Sex Ratios and Gender Biased Sex Selection: History, Debates & Future Directions
by Mary E. John
The study maps existing evidence on gender biased sex selection in the Indian context, weaving in significant social debates and policy developments that have influenced perceptions, and pathways to action. It offers practical suggestions to advance the path of critical inquiry by focusing on different domains such as family and household, education, labour and employment, and on institutions that directly or indirectly aid or combat the practice of sex selection.
Scroll down for further related media Reports New Delhi – The sharply declining child sex ratio in India has reached emergency proportions and urgent action must be taken to alleviate this crisis. The study ‘Sex Ratios and Gender Biased Sex Selection: History, Debates and Future Directions,’ undertaken by Dr. Mary John on behalf of UN Women and with support from UNFPA, helps to understand gender-biased sex selection more holistically, and aids in the identification of the important way forward for organisations and people working on the problem.
“Gender-biased sex selection is first and foremost a reflection of how little our society values girls and women. The sharply declining child sex ratio in India has reached emergency proportions and urgent action must be taken to alleviate this crisis. The deteriorating ratio from 976 girls to 1000 boys in 1961, to 927 girls in 2001, and to 918 girls in 2011, demonstrates that the economic and social progress in the country has had minimum bearing on the status of women and daughters in our society,” says Ms. Lakshmi Puri, Deputy Executive Director of UN Women, Assistant Secretary General of the UN.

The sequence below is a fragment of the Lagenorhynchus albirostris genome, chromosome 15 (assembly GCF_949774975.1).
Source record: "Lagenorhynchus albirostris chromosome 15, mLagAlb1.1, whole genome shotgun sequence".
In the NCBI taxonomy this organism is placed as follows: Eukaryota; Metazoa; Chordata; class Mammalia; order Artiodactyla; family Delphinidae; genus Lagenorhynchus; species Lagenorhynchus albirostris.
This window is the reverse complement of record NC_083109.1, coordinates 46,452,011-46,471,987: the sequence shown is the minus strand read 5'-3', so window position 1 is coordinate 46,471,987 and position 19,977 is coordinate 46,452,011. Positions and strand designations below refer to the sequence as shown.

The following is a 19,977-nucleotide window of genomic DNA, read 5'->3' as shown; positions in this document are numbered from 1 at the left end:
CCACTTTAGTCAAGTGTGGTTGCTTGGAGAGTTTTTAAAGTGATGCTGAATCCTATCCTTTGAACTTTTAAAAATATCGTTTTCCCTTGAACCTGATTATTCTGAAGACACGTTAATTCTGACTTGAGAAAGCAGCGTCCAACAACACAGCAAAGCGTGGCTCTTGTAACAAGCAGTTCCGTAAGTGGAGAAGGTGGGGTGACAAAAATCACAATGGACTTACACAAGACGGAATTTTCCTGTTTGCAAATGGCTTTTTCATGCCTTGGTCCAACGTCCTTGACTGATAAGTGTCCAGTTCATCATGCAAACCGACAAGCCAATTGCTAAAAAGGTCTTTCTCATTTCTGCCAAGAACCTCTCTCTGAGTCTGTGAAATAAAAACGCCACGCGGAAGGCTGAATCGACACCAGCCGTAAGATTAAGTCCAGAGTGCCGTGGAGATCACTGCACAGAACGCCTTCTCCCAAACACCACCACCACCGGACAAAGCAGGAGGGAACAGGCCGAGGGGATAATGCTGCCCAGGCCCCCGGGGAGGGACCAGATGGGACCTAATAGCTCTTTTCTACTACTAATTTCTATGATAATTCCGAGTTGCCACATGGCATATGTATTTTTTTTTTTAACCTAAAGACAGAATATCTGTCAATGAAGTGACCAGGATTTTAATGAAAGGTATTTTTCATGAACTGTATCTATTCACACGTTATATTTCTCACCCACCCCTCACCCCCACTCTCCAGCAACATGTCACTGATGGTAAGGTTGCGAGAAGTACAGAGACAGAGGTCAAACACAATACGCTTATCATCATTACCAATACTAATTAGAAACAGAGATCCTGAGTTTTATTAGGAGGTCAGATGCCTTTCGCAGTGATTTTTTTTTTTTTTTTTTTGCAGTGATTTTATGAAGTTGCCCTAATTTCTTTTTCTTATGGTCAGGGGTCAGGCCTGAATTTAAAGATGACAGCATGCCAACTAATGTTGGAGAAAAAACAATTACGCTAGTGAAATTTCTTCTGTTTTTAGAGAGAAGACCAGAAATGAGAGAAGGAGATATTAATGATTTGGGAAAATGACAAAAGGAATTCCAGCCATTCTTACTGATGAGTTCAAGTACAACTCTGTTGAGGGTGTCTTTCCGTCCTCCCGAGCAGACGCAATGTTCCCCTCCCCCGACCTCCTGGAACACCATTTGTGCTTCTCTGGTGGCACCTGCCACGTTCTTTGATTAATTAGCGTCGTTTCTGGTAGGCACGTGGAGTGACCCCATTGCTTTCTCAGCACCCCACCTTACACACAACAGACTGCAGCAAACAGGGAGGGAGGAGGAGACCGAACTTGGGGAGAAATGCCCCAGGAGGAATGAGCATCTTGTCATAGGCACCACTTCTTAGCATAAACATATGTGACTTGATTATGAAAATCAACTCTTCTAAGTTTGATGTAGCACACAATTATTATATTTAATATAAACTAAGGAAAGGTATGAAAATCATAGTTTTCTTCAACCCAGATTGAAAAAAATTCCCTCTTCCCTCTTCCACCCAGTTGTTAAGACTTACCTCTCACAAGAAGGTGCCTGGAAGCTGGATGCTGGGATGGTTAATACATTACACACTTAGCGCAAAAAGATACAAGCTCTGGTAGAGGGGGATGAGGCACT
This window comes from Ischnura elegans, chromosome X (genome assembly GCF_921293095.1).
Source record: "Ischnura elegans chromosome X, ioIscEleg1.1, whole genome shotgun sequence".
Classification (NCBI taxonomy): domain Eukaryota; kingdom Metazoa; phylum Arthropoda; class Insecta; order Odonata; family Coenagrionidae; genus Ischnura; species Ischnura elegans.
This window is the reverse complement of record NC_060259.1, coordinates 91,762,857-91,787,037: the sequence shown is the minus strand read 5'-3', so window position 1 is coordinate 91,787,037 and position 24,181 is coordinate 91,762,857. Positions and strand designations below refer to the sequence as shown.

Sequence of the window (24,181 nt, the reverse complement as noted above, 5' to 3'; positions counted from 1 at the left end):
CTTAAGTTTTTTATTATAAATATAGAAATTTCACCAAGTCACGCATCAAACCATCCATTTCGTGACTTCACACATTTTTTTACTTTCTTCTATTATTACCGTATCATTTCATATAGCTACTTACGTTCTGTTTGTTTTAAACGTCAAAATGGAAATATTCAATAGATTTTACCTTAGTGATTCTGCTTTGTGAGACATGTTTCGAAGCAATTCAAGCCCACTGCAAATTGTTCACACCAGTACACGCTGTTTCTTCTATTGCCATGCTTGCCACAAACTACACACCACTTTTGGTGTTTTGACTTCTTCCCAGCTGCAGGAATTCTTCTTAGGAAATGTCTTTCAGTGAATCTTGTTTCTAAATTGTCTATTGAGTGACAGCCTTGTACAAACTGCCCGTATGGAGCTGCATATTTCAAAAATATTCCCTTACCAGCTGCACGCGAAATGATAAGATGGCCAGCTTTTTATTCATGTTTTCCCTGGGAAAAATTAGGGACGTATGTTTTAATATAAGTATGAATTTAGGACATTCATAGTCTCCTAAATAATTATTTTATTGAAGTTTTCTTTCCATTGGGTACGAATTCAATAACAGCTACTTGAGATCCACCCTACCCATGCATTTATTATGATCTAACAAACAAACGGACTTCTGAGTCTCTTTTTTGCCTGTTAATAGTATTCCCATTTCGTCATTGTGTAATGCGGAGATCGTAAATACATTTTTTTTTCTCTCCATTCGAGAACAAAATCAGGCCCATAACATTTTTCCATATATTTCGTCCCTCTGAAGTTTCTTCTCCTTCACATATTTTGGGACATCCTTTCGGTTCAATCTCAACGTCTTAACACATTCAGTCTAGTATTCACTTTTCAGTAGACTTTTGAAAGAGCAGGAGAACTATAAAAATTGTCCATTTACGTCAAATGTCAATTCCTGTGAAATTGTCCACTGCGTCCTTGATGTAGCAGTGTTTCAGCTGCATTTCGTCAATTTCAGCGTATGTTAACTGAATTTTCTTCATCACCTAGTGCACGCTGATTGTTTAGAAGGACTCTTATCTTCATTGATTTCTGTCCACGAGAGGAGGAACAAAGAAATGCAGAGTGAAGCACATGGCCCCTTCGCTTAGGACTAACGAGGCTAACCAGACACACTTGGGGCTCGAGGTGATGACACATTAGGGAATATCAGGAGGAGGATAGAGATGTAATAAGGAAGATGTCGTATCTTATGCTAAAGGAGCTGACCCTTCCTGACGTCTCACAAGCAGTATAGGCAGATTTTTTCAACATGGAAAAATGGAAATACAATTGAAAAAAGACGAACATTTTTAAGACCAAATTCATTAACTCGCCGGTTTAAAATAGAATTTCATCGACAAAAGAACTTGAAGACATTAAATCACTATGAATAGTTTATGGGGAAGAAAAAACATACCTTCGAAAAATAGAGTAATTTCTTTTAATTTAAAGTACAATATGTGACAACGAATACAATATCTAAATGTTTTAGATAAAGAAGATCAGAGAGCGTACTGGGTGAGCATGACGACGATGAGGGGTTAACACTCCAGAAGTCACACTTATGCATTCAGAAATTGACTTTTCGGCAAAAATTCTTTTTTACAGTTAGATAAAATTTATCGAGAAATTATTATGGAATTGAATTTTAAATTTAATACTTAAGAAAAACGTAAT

The study maps existing evidence on gender biased sex selection in the Indian context, weaving in significant social debates and policy developments, and the way forward on action. It offers practical suggestions to advance research and understanding on the subject by focusing on different areas such as family and household, education, labour and employment, and on institutions that directly or indirectly aid or fight the practice of sex selection.